Southport artist Clare Wright on survival instinct
PUBLISHED: 23:03 12 January 2010 | UPDATED: 15:39 20 February 2013
Former Merchant Navy officer Clare Wright went from high flyer to invalid - then she discovered art. <br/>Emma Mayoh reports
CLARE Wright is used to navigating rough waters. She chose a career in the male-dominated Merchant Navy and her burning desire to succeed saw her reach the top.
She was Esso International's first female cadet officer, the first woman working for them in international waters, the first female maritime manager for Mersey Docks and the first vessel she controlled was one of the world's largest ships.
Quite a record of achievement when you consider she also had to cope with a boatload of jokes from her male shipmates.
But her biggest challenge came close to defeating Clare. She was diagnosed with a severe form of arthritis, which forced her to quit life at sea, and then a complication threatened to paralyse her.
Leaving the navy was a bitter pill but she decided to pursue a new career as an artist and no one was ever in doubt that she would be anything but successful.
'I ended up quite ill through arthritis,' said Clare., who has lived in Southport for 25 years. 'I was diagnosed in 2004 and being a very active person, jumping on and off ships, it was hard to handle. I ended up in so much pain that I couldn't carry on working.'
Clare, 39, started painting and had early success. Then her condition deteriorated. 'I was told something was touching my spinal chord and that I could have been paralysed. I lost about 25 per cent of the feeling in my left side and I didn't have any reflexes,' she said.
By the time she went for surgery a year later her work was being sold in local galleries and shops. Determined her illness would not jeopardise her chances, she decided not to tell anyone about the operation other than family and friends. Despite being told it could take at least 12 months to recover, Clare was up and about within nine weeks.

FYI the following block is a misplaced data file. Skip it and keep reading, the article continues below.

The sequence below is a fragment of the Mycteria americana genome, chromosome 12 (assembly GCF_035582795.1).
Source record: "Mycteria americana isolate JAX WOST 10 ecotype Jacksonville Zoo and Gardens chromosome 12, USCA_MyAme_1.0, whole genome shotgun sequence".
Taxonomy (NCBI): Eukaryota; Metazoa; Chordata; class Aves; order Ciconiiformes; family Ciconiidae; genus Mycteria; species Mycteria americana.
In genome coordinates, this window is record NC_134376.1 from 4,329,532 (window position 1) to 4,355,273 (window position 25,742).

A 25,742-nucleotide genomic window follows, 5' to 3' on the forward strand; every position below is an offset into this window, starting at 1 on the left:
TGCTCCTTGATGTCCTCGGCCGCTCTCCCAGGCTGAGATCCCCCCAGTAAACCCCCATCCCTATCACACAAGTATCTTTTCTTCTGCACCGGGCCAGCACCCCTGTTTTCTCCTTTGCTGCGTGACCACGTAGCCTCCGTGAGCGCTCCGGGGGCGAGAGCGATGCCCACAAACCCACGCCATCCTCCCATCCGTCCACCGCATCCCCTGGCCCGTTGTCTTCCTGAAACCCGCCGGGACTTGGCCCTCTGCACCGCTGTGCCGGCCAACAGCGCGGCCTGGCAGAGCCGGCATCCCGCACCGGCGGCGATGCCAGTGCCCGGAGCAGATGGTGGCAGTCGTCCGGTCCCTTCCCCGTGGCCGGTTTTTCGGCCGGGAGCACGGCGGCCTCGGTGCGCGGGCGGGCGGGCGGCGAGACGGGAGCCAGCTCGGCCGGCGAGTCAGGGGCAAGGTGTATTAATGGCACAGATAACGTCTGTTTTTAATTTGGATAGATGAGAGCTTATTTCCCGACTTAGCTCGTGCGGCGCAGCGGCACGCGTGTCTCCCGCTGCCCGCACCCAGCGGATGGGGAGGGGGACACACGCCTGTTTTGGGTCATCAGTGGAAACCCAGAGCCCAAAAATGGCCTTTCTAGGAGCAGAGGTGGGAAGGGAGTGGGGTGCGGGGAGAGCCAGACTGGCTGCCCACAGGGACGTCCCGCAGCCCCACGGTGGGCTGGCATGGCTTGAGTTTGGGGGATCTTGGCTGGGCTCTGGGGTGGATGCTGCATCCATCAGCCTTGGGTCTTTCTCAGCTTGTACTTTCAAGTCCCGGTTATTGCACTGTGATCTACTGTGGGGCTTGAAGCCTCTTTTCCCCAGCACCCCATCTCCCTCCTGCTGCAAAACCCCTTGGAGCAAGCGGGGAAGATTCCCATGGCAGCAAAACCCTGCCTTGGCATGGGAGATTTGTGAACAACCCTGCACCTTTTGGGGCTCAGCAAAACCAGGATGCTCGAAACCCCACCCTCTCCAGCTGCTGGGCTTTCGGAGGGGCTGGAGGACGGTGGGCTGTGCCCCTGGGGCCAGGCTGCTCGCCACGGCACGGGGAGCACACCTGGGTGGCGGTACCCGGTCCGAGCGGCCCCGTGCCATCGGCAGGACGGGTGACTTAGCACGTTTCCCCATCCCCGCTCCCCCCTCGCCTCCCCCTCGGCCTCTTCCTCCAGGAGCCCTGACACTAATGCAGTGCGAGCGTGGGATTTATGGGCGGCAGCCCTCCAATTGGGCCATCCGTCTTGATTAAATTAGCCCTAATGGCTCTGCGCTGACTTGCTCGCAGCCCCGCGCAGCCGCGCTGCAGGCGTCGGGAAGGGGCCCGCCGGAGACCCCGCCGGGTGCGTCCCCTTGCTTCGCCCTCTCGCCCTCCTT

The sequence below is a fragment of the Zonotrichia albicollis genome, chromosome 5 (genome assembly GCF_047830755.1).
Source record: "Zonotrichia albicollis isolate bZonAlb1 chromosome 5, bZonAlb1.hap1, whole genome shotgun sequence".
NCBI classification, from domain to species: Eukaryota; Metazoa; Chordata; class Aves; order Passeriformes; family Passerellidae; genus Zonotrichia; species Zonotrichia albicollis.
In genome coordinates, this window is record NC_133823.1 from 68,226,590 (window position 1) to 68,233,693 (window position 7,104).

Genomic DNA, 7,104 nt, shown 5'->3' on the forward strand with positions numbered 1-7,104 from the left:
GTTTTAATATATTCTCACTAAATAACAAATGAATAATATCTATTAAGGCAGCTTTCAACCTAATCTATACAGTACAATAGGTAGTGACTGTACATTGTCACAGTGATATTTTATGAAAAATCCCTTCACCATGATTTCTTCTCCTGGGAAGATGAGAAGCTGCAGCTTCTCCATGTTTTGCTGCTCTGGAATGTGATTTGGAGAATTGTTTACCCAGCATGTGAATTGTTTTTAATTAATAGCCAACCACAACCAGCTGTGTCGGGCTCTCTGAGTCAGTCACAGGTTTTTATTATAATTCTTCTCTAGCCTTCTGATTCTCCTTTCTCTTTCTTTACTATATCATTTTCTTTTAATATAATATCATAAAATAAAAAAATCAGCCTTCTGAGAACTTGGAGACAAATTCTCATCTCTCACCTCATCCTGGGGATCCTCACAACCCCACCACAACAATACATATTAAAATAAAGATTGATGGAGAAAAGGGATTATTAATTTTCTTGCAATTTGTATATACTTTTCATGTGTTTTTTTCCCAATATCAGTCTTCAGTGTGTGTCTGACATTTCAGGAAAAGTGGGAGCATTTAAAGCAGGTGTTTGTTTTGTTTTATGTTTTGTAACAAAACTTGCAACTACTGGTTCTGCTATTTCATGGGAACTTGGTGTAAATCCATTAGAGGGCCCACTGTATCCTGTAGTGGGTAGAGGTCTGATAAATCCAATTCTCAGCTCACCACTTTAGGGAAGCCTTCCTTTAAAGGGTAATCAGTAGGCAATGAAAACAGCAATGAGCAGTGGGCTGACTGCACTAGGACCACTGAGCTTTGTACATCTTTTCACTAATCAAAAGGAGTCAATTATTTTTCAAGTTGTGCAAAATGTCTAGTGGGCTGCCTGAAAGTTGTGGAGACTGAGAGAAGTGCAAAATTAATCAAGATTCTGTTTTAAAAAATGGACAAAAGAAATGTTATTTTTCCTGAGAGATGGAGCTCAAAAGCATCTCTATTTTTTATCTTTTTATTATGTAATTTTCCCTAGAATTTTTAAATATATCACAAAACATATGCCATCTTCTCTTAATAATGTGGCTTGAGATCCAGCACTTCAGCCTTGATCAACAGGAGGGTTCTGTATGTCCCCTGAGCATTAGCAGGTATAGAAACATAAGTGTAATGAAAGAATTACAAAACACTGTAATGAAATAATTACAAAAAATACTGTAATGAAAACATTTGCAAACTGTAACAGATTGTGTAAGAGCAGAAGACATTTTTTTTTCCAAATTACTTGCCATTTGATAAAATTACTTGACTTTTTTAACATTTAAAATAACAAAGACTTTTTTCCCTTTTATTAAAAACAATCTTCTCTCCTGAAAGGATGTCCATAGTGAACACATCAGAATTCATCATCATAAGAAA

'I didn't think people would request work from me if they thought I was ill,' said Clare, who has raised a family with husband, Chris.
'With more and more orders building up I knew I had to get myself better. I started painting again and I got myself strong again. I think if you really put your mind to something then you can do it.'
Now, under the business name Zenith Art, Clare has already produced work for venues across Lancashire, including Liverpool's JR Bar and The Lower Place Restaurant at the Liverpool Philharmonic Hall, the Left Bank Restaurant and Don Luigi's in Formby, The Lounge Inn in Southport and The Grand Hotel in St Annes. She also created 400 pieces of art work for the redevelopment of Ribby Hall Village at Wrea Green.
The numbers of private commissions are on the up, she has clients here and abroad and she is in talks with both Burnley Football Club regarding their multi-million redevelopment project and also the team behind ITV programme 60 Minute makeover. She has also just launched her new artwork using metallics and liquid glass as well as Swarovski crystals.
'It's all a bit overwhelming,' said Clare. 'I never expected for it to take off this well. I worked hard to get better and it's paid off.
'I've gone from navigating a ship to being an artist. It really pained me to leave the sea.. The people I worked with were absolutely fantastic. But it's all worked out. I couldn't be happier.'